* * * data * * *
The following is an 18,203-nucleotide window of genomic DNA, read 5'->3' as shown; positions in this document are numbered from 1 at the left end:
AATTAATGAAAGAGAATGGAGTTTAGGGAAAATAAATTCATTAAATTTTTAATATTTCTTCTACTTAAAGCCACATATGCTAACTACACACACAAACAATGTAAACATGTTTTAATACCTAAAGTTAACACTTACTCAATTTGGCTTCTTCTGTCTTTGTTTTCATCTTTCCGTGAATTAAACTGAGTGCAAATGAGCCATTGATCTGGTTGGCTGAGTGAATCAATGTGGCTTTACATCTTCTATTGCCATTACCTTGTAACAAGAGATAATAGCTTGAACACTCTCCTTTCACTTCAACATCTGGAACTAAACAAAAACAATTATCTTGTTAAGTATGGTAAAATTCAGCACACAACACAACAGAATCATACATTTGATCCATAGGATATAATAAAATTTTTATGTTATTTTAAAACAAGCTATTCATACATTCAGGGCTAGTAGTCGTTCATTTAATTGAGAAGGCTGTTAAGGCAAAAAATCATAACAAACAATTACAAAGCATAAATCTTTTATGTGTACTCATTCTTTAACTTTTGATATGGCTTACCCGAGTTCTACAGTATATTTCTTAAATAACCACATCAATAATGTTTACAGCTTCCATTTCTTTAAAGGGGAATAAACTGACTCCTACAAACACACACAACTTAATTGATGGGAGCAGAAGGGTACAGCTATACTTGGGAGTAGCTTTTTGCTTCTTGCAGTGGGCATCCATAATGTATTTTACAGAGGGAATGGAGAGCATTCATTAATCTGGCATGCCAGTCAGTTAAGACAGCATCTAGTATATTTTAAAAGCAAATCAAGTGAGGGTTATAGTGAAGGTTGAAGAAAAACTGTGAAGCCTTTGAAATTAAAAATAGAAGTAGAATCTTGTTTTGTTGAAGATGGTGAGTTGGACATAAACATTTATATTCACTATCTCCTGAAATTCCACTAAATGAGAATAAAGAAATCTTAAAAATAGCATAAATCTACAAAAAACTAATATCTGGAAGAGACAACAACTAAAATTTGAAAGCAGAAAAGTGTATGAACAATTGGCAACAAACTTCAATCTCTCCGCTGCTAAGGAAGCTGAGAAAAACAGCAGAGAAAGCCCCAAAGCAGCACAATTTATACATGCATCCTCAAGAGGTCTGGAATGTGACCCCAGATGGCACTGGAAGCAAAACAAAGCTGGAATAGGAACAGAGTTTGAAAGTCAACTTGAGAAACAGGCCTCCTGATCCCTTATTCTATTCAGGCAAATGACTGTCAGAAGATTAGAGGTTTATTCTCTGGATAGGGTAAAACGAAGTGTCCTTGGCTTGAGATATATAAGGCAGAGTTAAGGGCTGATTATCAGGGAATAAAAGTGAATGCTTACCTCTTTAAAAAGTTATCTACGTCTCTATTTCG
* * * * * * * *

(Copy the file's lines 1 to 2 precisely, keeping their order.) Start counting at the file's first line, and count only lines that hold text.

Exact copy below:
The following is an 18,203-nucleotide window of genomic DNA, read 5'->3' as shown; positions in this document are numbered from 1 at the left end:
AATTAATGAAAGAGAATGGAGTTTAGGGAAAATAAATTCATTAAATTTTTAATATTTCTTCTACTTAAAGCCACATATGCTAACTACACACACAAACAATGTAAACATGTTTTAATACCTAAAGTTAACACTTACTCAATTTGGCTTCTTCTGTCTTTGTTTTCATCTTTCCGTGAATTAAACTGAGTGCAAATGAGCCATTGATCTGGTTGGCTGAGTGAATCAATGTGGCTTTACATCTTCTATTGCCATTACCTTGTAACAAGAGATAATAGCTTGAACACTCTCCTTTCACTTCAACATCTGGAACTAAACAAAAACAATTATCTTGTTAAGTATGGTAAAATTCAGCACACAACACAACAGAATCATACATTTGATCCATAGGATATAATAAAATTTTTATGTTATTTTAAAACAAGCTATTCATACATTCAGGGCTAGTAGTCGTTCATTTAATTGAGAAGGCTGTTAAGGCAAAAAATCATAACAAACAATTACAAAGCATAAATCTTTTATGTGTACTCATTCTTTAACTTTTGATATGGCTTACCCGAGTTCTACAGTATATTTCTTAAATAACCACATCAATAATGTTTACAGCTTCCATTTCTTTAAAGGGGAATAAACTGACTCCTACAAACACACACAACTTAATTGATGGGAGCAGAAGGGTACAGCTATACTTGGGAGTAGCTTTTTGCTTCTTGCAGTGGGCATCCATAATGTATTTTACAGAGGGAATGGAGAGCATTCATTAATCTGGCATGCCAGTCAGTTAAGACAGCATCTAGTATATTTTAAAAGCAAATCAAGTGAGGGTTATAGTGAAGGTTGAAGAAAAACTGTGAAGCCTTTGAAATTAAAAATAGAAGTAGAATCTTGTTTTGTTGAAGATGGTGAGTTGGACATAAACATTTATATTCACTATCTCCTGAAATTCCACTAAATGAGAATAAAGAAATCTTAAAAATAGCATAAATCTACAAAAAACTAATATCTGGAAGAGACAACAACTAAAATTTGAAAGCAGAAAAGTGTATGAACAATTGGCAACAAACTTCAATCTCTCCGCTGCTAAGGAAGCTGAGAAAAACAGCAGAGAAAGCCCCAAAGCAGCACAATTTATACATGCATCCTCAAGAGGTCTGGAATGTGACCCCAGATGGCACTGGAAGCAAAACAAAGCTGGAATAGGAACAGAGTTTGAAAGTCAACTTGAGAAACAGGCCTCCTGATCCCTTATTCTATTCAGGCAAATGACTGTCAGAAGATTAGAGGTTTATTCTCTGGATAGGGTAAAACGAAGTGTCCTTGGCTTGAGATATATAAGGCAGAGTTAAGGGCTGATTATCAGGGAATAAAAGTGAATGCTTACCTCTTTAAAAAGTTATCTACGTCTCTATTTCG